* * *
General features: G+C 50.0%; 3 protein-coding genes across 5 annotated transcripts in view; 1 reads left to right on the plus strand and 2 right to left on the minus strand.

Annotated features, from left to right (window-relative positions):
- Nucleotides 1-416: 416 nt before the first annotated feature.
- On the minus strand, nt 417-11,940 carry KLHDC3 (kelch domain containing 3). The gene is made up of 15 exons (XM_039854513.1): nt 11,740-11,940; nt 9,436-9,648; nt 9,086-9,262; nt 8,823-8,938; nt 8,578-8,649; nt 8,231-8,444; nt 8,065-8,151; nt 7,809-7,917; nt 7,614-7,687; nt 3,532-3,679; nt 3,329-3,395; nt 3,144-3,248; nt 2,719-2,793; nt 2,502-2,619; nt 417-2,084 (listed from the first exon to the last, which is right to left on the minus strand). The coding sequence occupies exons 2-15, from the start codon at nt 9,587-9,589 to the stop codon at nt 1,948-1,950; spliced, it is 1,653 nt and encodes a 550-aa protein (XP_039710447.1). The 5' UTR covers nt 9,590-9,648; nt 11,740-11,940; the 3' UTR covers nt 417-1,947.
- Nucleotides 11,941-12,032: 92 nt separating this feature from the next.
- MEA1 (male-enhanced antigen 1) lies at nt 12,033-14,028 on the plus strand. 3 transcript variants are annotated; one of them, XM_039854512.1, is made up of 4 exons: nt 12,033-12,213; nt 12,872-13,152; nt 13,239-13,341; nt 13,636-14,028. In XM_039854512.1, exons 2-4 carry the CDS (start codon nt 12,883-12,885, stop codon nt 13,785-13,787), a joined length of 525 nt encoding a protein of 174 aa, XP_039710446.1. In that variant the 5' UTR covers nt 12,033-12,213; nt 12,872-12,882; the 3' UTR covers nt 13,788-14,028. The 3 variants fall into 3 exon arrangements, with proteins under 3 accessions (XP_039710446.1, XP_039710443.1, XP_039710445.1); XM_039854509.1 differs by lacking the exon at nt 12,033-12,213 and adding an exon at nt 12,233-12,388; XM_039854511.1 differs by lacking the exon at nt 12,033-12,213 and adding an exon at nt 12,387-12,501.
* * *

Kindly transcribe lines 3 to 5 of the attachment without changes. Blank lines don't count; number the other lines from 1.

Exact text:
- Nucleotides 1-416: 416 nt before the first annotated feature.
- On the minus strand, nt 417-11,940 carry KLHDC3 (kelch domain containing 3). The gene is made up of 15 exons (XM_039854513.1): nt 11,740-11,940; nt 9,436-9,648; nt 9,086-9,262; nt 8,823-8,938; nt 8,578-8,649; nt 8,231-8,444; nt 8,065-8,151; nt 7,809-7,917; nt 7,614-7,687; nt 3,532-3,679; nt 3,329-3,395; nt 3,144-3,248; nt 2,719-2,793; nt 2,502-2,619; nt 417-2,084 (listed from the first exon to the last, which is right to left on the minus strand). The coding sequence occupies exons 2-15, from the start codon at nt 9,587-9,589 to the stop codon at nt 1,948-1,950; spliced, it is 1,653 nt and encodes a 550-aa protein (XP_039710447.1). The 5' UTR covers nt 9,590-9,648; nt 11,740-11,940; the 3' UTR covers nt 417-1,947.
- Nucleotides 11,941-12,032: 92 nt separating this feature from the next.